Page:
I ordered Jonalyn Grace Fincher's Ruby Slippers with some misgiving, especially when I noted the subtitle: How the Soul of a Woman Brings Her Home. I hoped this book wasn't another worn-out rehash of "the Proverbs 31 woman" or a trip down the "yellow brick road" equating Christian femininity with Suzy Homemaker, June Cleaver, and "married with children." It isn't. Carefully integrating philosophy, psychology, theology, history, women's studies and "my own walk with Christ into a primer on the woman's soul" (p. 193), Ruby Slippers is a much-needed and long overdue look at God's ideas about womanhood. It shows how women are unique bearers of the imago dei and celebrates the soul of a woman within a thoroughly sound context of biblical truth.
Intelligent and incisive, Ruby Slippers is alert, agile, and penetrating without being pompous or trite. It avoids strait-jacketed "Christian stereotypes" and clears the way of narrow definitions, presumptions and prejudices to find out what makes women different and precious. Through careful biblical exegesis, meticulous research, thoughtful analysis and a well-rounded philosophical approach, Fincher shows us the real soul of a woman and its inestimable worth as a unique reflection of God's nature.
Early on, Fincher issues "one important caveat: I am not claiming to have the final words on women" or "an exhaustive index on femininity or the only biblical model for Christian womanhood," leaving the door open for further discussion. She also provides "Soul Care" questions at the end of each chapter for further thought.
In terms of writing style, Fincher's is generally tight, crisp, and lean. She shares personal anecdotes and experiences and analyzes vast quantities of data through a biblical grid. The author also brings an essential that's often lacking in many "women's ministry" paradigms and "women's Bible study" authors: demonstrable expertise and impeccable educational credentials. She's done her homework and has the background and qualifications to give this book gravitas. (Fincher holds a double Bachelor's degree in English and history from the University of Virginia and a master's degree in philosophy of religion and ethics from Talbot School of Theology, my alma mater.)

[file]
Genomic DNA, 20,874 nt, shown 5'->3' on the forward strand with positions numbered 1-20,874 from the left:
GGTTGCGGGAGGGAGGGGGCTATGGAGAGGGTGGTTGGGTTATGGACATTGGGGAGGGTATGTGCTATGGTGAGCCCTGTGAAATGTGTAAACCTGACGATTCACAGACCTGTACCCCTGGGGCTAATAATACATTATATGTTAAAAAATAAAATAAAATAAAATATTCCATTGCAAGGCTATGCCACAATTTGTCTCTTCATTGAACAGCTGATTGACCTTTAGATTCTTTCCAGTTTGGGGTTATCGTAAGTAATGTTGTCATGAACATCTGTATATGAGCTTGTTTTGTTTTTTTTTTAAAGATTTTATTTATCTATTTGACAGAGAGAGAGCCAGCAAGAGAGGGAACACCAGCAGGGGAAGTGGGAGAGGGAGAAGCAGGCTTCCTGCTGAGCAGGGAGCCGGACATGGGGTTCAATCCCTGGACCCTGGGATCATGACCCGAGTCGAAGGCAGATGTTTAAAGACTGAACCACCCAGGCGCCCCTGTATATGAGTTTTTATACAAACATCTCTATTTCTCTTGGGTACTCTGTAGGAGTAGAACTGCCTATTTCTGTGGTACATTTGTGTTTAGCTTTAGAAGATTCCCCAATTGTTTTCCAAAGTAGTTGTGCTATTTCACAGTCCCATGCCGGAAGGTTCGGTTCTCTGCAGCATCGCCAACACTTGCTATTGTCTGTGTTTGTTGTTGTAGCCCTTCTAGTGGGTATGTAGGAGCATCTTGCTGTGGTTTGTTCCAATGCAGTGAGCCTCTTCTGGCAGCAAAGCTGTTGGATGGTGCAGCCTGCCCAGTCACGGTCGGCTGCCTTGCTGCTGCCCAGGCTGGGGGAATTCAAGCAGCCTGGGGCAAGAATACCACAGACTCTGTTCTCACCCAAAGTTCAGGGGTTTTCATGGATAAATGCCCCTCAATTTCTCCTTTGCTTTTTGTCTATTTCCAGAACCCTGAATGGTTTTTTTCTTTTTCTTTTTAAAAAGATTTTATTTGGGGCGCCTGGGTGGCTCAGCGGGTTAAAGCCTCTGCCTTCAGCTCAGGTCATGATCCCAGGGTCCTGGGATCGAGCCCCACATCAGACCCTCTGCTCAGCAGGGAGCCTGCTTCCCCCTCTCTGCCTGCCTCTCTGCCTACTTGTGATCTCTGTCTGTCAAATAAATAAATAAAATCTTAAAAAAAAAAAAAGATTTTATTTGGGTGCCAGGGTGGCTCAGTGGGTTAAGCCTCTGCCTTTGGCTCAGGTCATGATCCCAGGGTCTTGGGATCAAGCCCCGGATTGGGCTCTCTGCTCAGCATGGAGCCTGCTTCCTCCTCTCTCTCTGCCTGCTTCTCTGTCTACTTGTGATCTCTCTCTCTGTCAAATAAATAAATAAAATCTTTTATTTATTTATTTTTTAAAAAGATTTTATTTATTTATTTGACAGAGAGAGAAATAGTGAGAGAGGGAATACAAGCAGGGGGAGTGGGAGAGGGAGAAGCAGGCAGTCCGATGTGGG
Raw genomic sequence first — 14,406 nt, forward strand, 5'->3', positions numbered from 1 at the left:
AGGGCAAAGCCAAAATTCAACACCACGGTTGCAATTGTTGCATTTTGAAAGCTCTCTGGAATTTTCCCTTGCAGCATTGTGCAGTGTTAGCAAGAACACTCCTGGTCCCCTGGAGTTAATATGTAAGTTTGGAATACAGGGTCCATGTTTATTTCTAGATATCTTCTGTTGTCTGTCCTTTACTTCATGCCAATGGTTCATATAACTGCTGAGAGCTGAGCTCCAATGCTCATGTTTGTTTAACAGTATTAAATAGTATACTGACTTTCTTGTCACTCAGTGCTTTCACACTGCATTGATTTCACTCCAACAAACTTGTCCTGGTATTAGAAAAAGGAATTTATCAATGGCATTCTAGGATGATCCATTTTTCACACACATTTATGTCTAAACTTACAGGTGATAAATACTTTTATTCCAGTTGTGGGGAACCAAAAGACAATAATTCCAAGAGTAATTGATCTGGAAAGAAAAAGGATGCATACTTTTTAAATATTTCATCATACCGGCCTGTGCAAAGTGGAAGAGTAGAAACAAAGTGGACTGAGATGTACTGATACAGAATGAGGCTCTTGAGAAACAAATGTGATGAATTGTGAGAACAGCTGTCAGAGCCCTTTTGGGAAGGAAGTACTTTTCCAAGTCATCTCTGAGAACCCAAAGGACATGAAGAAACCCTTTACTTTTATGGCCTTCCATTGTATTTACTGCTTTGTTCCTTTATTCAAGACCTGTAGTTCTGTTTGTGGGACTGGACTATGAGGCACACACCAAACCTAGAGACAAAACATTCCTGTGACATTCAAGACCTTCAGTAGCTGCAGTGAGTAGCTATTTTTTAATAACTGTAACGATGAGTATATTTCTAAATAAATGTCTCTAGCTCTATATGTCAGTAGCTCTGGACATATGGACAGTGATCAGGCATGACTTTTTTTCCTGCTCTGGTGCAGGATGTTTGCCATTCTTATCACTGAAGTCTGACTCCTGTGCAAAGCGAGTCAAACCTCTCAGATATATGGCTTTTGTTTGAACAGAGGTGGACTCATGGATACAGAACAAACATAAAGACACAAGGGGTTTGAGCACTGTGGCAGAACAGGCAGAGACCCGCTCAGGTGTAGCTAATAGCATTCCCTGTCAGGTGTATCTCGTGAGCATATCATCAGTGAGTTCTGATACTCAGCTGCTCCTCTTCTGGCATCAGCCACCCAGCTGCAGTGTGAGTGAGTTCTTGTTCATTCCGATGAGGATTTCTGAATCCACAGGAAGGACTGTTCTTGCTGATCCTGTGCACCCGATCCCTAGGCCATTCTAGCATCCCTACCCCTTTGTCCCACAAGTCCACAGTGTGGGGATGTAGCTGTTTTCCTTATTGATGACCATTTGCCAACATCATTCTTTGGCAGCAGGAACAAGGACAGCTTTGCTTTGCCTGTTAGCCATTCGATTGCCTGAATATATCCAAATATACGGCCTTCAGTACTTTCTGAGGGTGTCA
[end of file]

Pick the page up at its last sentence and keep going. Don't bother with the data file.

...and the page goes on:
Sumptuously sprinkled throughout the main text are relevant observations from such Christian luminaries as C.S. Lewis, Henri Nouwen, G.K. Chesterton and Dorothy Sayers, to name a few. The material bogs down momentarily in Chapter 2, Uncorking the Soul, with a somewhat overlong discussion of soul and spirit, but it picks up steam thereafter. The discussion on The Same Planet in Chapter 3 regarding "gender roles", "equal without being identical" and "similar though not the same" is delicious.
Further on, Fincher masterfully deconstructs John Gray's "men are from Mars, women are from Venus" mythology, and the inadequate, incomplete "helper" rendering of Genesis 2, among others: "... contrary to popular pagan myths, contrary to Goddess Earth myths, and contrary to much Churchianity, God makes Woman to provide and offer the hope, the ezer for Man."
Other myths put to rest include: "East of Eden" femininity, "godly submission," "the weaker vessel" and "boutique form(s) of gnosticism and neo-paganism" which glories "fertile, female bodies over female souls."
More stand-out sections include Prescription Lists, Corsets and Slippers that Don't Fit (pp. 14 - 18), Why the Trinity Dignifies Women (pp. 156 -158), Natural Femininity (pp. 102 -140), Learning from Women (pp. 159 - 164) and Jesus in Female Form (pp. 185 -186).